Where the minimum pension has not been paid, the pension may be treated as having ceased at 1 July 2019 and will be taxed as an accumulation account. The ATO has published guidance on minimum pension payment requirements for income streams payable from SMSFs. The guidance is useful for SMSF trustees who are dealing with situations where the minimum pension payment requirements are not met in a financial year.

Further help 


Starting an account based pension in the new financial year

Ensure any tax deductions for personal contributions are claimed (ie deduction notice is lodged with the fund and acknowledgement received) prior to commencing the pension. Once a pension has commenced a deduction notice (including a variation to a valid notice) can’t be accepted in relation to contributions made prior to commencement.


The transfer balance cap applies to the amount of accumulated superannuation benefits that can be transferred into the retirement (tax-free pension) phase. The transfer balance cap is $1.6 million for 2017-18, 2019-20 and 2019-20.  

SMSF trustees should ensure all pension-related events (eg pension commencement values) are appropriately documented, as this information will need to be reported to the ATO via the new transfer balance account report.


Temporary early release of superannuation

The Government is allowing individuals affected by the COVID-19 to access up to $10,000 of their superannuation in 2019-20 and a further $10,000 in 2020-21. The payment will not be subject to tax and will not affect the Centrelink or Veterans’ Affairs payments.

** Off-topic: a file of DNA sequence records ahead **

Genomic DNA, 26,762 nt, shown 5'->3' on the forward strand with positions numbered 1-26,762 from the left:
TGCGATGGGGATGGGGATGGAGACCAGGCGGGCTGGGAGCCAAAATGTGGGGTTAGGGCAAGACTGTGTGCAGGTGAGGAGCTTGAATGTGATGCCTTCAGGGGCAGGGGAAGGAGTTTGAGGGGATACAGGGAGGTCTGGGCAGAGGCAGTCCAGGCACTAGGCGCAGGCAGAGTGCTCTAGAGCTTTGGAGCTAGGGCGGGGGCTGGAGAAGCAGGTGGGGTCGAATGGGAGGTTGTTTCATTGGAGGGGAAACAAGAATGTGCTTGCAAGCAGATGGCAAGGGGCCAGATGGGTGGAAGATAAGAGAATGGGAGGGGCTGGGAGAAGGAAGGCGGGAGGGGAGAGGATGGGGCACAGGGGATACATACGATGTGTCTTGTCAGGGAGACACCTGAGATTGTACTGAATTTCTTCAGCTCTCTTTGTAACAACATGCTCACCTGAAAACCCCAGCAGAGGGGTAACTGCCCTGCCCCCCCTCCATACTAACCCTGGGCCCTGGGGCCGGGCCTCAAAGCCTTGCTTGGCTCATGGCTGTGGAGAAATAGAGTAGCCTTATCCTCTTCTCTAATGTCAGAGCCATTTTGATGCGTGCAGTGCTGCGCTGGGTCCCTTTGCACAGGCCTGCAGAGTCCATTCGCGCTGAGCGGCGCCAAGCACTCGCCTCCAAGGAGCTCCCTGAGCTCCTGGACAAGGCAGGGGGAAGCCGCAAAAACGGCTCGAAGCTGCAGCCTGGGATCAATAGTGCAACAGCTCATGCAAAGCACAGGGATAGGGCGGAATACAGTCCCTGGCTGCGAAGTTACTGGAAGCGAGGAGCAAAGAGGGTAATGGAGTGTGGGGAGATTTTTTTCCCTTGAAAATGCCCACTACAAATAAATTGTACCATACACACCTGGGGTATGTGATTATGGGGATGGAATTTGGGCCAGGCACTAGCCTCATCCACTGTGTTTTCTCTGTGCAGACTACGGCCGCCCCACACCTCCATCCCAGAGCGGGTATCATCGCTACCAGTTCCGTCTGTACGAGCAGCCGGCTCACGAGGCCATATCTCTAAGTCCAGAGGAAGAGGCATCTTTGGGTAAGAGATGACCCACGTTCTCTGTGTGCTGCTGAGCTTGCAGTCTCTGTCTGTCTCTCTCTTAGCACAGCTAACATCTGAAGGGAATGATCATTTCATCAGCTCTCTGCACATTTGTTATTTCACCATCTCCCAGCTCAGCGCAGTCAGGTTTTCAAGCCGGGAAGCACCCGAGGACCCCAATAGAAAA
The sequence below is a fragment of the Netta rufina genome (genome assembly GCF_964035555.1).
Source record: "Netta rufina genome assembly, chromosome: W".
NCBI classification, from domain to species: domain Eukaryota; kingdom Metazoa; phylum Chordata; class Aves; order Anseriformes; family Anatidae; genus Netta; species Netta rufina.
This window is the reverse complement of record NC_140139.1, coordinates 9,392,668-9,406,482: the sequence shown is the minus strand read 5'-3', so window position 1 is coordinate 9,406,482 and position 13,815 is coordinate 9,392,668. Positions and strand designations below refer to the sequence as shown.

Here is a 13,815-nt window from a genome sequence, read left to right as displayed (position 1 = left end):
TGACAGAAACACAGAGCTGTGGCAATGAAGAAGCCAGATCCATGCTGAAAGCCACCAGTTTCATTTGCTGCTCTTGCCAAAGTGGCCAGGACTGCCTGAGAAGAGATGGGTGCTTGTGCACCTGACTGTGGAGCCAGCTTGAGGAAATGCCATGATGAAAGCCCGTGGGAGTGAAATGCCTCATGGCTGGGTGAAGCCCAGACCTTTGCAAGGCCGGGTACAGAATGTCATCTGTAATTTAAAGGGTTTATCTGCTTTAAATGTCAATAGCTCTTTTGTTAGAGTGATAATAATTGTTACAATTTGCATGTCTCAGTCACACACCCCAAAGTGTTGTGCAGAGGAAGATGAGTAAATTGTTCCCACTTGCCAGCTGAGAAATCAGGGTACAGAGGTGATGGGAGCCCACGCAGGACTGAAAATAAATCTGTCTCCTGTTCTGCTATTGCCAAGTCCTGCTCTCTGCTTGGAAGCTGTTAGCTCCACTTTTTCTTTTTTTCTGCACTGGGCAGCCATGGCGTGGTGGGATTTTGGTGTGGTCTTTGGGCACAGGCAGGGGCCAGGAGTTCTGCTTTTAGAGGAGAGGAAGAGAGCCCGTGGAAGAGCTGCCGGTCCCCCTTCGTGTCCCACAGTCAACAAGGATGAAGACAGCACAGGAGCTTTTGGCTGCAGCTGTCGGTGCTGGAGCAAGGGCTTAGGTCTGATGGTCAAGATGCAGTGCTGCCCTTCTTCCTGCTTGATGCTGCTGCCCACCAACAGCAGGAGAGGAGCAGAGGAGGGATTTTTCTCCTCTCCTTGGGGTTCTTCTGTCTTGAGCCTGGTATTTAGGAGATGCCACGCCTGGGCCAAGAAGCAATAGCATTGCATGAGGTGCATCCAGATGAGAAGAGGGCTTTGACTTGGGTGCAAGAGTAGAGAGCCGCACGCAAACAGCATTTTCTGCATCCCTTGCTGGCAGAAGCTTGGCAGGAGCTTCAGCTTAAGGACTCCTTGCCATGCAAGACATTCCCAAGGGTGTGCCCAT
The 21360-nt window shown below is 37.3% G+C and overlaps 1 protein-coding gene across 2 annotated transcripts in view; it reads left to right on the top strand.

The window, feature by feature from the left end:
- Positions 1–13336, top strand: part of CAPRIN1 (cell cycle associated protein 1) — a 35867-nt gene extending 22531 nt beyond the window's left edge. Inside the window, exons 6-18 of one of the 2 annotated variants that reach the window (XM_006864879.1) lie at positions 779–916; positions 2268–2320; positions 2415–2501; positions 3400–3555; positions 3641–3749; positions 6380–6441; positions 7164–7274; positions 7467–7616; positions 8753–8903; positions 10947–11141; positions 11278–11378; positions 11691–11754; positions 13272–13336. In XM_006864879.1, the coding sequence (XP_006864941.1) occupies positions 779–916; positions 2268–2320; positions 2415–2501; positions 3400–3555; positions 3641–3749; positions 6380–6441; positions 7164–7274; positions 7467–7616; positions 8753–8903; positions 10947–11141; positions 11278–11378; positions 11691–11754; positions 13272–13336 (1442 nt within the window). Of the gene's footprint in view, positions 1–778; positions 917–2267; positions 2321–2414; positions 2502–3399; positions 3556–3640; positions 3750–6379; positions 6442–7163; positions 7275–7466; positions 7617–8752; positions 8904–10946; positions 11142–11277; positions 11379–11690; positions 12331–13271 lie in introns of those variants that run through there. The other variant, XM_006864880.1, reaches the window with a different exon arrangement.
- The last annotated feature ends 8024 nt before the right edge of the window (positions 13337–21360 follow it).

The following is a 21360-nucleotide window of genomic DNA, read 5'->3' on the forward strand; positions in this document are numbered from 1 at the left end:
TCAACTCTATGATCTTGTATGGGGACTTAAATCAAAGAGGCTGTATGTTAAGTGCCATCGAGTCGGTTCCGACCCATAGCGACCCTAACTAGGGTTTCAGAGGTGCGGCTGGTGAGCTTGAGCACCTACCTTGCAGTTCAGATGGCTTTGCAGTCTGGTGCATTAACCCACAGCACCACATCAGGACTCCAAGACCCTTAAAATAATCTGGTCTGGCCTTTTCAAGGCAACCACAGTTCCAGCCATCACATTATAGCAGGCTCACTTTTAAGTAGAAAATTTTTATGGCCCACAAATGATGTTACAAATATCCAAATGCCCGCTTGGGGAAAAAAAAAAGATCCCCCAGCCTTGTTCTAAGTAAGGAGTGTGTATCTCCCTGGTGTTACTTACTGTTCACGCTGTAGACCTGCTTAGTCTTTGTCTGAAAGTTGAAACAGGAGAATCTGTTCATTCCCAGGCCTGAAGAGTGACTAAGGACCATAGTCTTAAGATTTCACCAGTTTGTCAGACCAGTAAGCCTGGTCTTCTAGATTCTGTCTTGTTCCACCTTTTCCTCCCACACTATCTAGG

To apply for early release, you must satisfy any one or more of the following requirements:

  • you are unemployed; or
  • you are eligible to receive a JobSeeker payment, Youth Allowance for jobseekers, Parenting Payment (which includes the single and partnered payments), Special Benefit or Farm Household Allowance; or
  • on or after 1 January 2020:
    • you were made redundant; or
    • your working hours were reduced by 20 per cent or more; or
    • if you are a sole trader — your business was suspended or there was a reduction in your turnover of 20 per cent or more.

This condition of release is not available to market linked or transition to retirement income streams. However, those in transition to retirement income streams may partially commute to an accumulation account and use this condition of release to access benefits from the new accumulation account.

Applications are made to the ATO through the myGov website.

Further help 

Personal Taxation

Employment termination payments (ETPs)

For clients facing a termination of employment, a planning opportunity may be to delay receiving any payments to the following financial year if other taxable income is expected to be lower in that year.

Note - From 1 July 2019 the cut off age for genuine redundancy and early retirement schemes was increased from age 65 to age pension age. This change broadens the range of people who will benefit from the associated tax concessions.

Further help

Macquarie Big Black Book (pages 15)


Prepay expenses

If certain requirements are met, clients may be able to claim a tax deduction for up to 12 months of prepaid expenses, including interest paid in advance on an investment loan, premiums on an income protection policy or trade publication subscriptions. Note that this opportunity is not available to SMSFs in relation to limited recourse borrowing arrangements.

Further help